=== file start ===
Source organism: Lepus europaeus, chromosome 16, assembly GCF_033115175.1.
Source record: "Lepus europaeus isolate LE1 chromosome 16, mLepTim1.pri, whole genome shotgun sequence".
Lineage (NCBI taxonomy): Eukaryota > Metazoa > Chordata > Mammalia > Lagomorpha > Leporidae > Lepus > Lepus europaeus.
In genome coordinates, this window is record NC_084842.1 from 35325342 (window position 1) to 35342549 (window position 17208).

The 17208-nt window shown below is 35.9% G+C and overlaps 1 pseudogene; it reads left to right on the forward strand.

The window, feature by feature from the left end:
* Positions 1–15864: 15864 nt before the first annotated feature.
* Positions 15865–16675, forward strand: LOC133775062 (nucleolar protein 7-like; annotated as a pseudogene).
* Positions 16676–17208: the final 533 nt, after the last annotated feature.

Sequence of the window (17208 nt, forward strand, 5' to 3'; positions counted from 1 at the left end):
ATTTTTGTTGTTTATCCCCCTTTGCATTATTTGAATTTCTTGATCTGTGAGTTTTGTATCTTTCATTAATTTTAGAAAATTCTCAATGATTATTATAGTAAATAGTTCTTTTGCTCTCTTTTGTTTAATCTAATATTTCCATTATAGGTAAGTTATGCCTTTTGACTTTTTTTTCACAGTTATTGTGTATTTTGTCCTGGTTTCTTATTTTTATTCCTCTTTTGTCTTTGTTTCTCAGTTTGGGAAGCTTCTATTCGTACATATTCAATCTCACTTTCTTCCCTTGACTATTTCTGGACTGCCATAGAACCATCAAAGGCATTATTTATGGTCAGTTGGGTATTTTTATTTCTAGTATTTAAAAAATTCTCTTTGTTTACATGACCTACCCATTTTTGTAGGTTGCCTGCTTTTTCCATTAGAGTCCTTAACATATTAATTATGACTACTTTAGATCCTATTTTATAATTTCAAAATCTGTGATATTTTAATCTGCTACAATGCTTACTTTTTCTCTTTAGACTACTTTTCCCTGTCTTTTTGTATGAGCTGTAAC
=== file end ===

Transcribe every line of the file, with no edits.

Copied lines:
Source organism: Lepus europaeus, chromosome 16, assembly GCF_033115175.1.
Source record: "Lepus europaeus isolate LE1 chromosome 16, mLepTim1.pri, whole genome shotgun sequence".
Lineage (NCBI taxonomy): Eukaryota > Metazoa > Chordata > Mammalia > Lagomorpha > Leporidae > Lepus > Lepus europaeus.
In genome coordinates, this window is record NC_084842.1 from 35325342 (window position 1) to 35342549 (window position 17208).

The 17208-nt window shown below is 35.9% G+C and overlaps 1 pseudogene; it reads left to right on the forward strand.

The window, feature by feature from the left end:
* Positions 1–15864: 15864 nt before the first annotated feature.
* Positions 15865–16675, forward strand: LOC133775062 (nucleolar protein 7-like; annotated as a pseudogene).
* Positions 16676–17208: the final 533 nt, after the last annotated feature.

Sequence of the window (17208 nt, forward strand, 5' to 3'; positions counted from 1 at the left end):
ATTTTTGTTGTTTATCCCCCTTTGCATTATTTGAATTTCTTGATCTGTGAGTTTTGTATCTTTCATTAATTTTAGAAAATTCTCAATGATTATTATAGTAAATAGTTCTTTTGCTCTCTTTTGTTTAATCTAATATTTCCATTATAGGTAAGTTATGCCTTTTGACTTTTTTTTCACAGTTATTGTGTATTTTGTCCTGGTTTCTTATTTTTATTCCTCTTTTGTCTTTGTTTCTCAGTTTGGGAAGCTTCTATTCGTACATATTCAATCTCACTTTCTTCCCTTGACTATTTCTGGACTGCCATAGAACCATCAAAGGCATTATTTATGGTCAGTTGGGTATTTTTATTTCTAGTATTTAAAAAATTCTCTTTGTTTACATGACCTACCCATTTTTGTAGGTTGCCTGCTTTTTCCATTAGAGTCCTTAACATATTAATTATGACTACTTTAGATCCTATTTTATAATTTCAAAATCTGTGATATTTTAATCTGCTACAATGCTTACTTTTTCTCTTTAGACTACTTTTCCCTGTCTTTTTGTATGAGCTGTAAC